Don’t get: To retain their exclusivity over online wagering in California through horse betting.

CA sports betting makes Senate budget

The pending Senate budget draft discussed this week acknowledges the efforts to authorize and regulate sports wagering in California with the following language:

“While this will not have a direct near-term budget impact, tax revenues from bringing sports wagering activities into legal status will have future budget benefits and help provide resources to combat negative impacts of gaming that we know exist today.”

The mention indicates that this effort has backing from more than a few legislators. California has a budget deadline of June 15, but the bill has until June 25 to qualify for the ballot.

“Senate finance leaders are looking at this very seriously,” Dodd said. “It’s going to be pretty tough for a legislator to vote no on this bill and at the same time make cuts to education or childcare or any number of things that are going to have to happen.”

The lawmakers cite estimates that the California Sport Wagering and Consumer Protection Act could bring in $500 million to $700 million in a mature market. And expectations in the first year are $200 million to $300 million.

Dodd set a hearing for Tuesday in the Senate Governmental Organization Committee and expects a vote on the bill then.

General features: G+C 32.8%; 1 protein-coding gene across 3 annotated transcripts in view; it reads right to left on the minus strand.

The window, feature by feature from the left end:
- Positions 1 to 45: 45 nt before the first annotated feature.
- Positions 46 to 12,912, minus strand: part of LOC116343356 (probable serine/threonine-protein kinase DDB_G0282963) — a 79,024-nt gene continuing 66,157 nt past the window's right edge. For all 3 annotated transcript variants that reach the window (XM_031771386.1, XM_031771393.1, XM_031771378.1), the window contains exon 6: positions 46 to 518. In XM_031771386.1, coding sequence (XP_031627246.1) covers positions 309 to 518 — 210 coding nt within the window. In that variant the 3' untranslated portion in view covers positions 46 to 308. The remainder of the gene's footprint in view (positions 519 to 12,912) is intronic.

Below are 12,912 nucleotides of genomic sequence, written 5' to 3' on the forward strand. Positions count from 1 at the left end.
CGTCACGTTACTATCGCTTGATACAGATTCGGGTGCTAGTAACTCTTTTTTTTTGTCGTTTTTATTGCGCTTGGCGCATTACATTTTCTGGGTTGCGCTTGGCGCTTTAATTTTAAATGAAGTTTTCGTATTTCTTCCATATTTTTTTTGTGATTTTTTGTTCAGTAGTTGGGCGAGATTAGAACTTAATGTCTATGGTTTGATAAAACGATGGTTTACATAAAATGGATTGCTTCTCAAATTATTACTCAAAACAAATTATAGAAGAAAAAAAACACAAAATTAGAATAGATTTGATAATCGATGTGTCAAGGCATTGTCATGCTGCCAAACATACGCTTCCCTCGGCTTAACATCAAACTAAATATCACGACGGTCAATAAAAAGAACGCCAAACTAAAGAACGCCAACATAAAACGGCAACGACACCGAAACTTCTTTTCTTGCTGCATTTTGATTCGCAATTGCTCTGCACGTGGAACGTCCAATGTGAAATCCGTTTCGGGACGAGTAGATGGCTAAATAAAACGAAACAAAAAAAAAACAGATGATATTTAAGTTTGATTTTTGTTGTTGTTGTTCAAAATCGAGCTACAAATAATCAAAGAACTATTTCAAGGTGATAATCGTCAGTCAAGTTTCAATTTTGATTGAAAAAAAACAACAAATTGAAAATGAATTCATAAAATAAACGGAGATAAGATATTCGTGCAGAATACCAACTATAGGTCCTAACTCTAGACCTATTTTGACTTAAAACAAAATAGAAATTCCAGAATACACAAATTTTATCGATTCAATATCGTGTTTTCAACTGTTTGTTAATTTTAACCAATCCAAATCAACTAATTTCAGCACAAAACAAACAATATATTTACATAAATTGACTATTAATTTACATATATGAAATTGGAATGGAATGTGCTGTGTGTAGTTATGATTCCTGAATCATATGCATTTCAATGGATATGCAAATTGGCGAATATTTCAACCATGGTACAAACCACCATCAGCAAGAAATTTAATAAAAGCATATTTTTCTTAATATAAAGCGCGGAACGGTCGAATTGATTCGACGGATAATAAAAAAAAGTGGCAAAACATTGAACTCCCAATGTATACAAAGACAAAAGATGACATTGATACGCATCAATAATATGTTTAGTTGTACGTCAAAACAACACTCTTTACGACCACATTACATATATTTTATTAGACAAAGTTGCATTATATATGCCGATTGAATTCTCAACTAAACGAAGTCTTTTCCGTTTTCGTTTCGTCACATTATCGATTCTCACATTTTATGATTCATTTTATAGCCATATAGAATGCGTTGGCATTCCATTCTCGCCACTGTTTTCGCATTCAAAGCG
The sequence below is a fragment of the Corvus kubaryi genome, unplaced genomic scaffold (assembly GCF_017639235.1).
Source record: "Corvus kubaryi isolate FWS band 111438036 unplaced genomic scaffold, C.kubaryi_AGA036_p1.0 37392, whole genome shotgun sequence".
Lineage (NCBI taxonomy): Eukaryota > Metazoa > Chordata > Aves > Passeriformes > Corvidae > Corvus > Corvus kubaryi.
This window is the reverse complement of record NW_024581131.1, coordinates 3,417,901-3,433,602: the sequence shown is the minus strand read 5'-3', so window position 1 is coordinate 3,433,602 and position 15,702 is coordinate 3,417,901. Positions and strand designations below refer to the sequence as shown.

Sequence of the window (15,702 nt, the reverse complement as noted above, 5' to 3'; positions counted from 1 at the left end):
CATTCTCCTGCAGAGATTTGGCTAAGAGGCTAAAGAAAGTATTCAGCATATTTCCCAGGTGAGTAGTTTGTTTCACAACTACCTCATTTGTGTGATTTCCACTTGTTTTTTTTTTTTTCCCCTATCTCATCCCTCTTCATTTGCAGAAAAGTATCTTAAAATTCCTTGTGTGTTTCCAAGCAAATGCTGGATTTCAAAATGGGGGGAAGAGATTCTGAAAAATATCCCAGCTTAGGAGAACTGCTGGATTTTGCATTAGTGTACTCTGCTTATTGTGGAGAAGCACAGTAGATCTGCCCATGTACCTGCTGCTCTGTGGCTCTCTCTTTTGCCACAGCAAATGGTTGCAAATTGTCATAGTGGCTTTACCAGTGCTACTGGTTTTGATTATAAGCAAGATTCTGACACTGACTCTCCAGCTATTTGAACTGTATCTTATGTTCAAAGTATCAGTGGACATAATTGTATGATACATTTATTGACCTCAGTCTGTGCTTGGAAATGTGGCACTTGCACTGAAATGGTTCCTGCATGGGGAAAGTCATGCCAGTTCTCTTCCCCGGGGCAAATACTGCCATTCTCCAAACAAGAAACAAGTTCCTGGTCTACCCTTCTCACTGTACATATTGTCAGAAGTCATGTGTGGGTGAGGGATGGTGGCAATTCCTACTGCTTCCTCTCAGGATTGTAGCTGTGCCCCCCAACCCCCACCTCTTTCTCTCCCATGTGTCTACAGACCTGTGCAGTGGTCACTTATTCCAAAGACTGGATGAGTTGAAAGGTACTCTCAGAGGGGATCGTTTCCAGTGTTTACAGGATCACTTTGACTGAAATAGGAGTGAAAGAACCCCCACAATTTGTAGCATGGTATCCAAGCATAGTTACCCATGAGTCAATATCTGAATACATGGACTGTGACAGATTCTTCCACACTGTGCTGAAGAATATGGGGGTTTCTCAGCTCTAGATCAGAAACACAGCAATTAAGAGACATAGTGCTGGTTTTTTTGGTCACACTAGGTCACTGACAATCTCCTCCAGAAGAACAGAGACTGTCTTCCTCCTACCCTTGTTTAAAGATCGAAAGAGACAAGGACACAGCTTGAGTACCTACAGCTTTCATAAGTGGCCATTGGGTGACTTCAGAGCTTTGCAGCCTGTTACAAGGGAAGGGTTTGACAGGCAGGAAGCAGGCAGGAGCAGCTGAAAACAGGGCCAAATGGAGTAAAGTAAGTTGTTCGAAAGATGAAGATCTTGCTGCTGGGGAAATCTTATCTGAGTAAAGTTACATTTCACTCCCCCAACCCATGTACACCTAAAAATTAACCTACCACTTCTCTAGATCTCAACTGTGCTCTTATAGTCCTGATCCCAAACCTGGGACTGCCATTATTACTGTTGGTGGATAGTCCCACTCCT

Putting an end to tribal-cardroom dispute

The main issue tribes have with cardrooms is that tribal casinos were granted exclusivity over house-banked games like blackjack in a 2000 ballot measure.

For decades, cardrooms have contracted with companies that provide third-party players to serve as the bank. But that created a playing experience similar to the casino-style games exclusive to tribes.

“There’s this age-old conflict between the cardrooms and tribes, and we in the legislature would like to solve this once and for all by providing a framework that would end that push-pull and give the cardrooms certainty to run the games they’ve been playing the past 20-to-30 years, and at the same time give the tribes some additional games,” Dodd said.

Tribes can’t go for that

Jacob Mejia, a spokesman for the coalition of 18 tribes trying to get a sports betting initiative on the ballot, says the tribes won’t accept this trade-off.

“The bill confirms that cardrooms have been operating illegal games for years,” Mejia said. “Otherwise, this measure would not need to legalize them. The notion of authorizing cardrooms to conduct Nevada-style games is an absolute non-starter that repeals tribal gaming rights.”

A statement issued by California Nations Indian Gaming Association president James Siva echoed those sentiments:

“We urge Senator Dodd to remove the provisions relating to California Cardrooms until that industry exhibits consistent behavior that proves that they are both willing and able to operate within the confines of the laws and regulations that currently exist.”

Dodd sees that part of the bill in a different light.

“We want to treat the tribes fairly and respect their sovereignty and their place in this field,” Dodd said. “That’s why the framework has a structure that includes them at the forefront of sports betting. Cardrooms want sports betting awfully bad.”

Tribes have not given up on ballot initiative

In November, tribes filed their own ballot initiative to legalize sports betting in California. The proposal limits sports betting to land-based tribal casinos and horse racing tracks.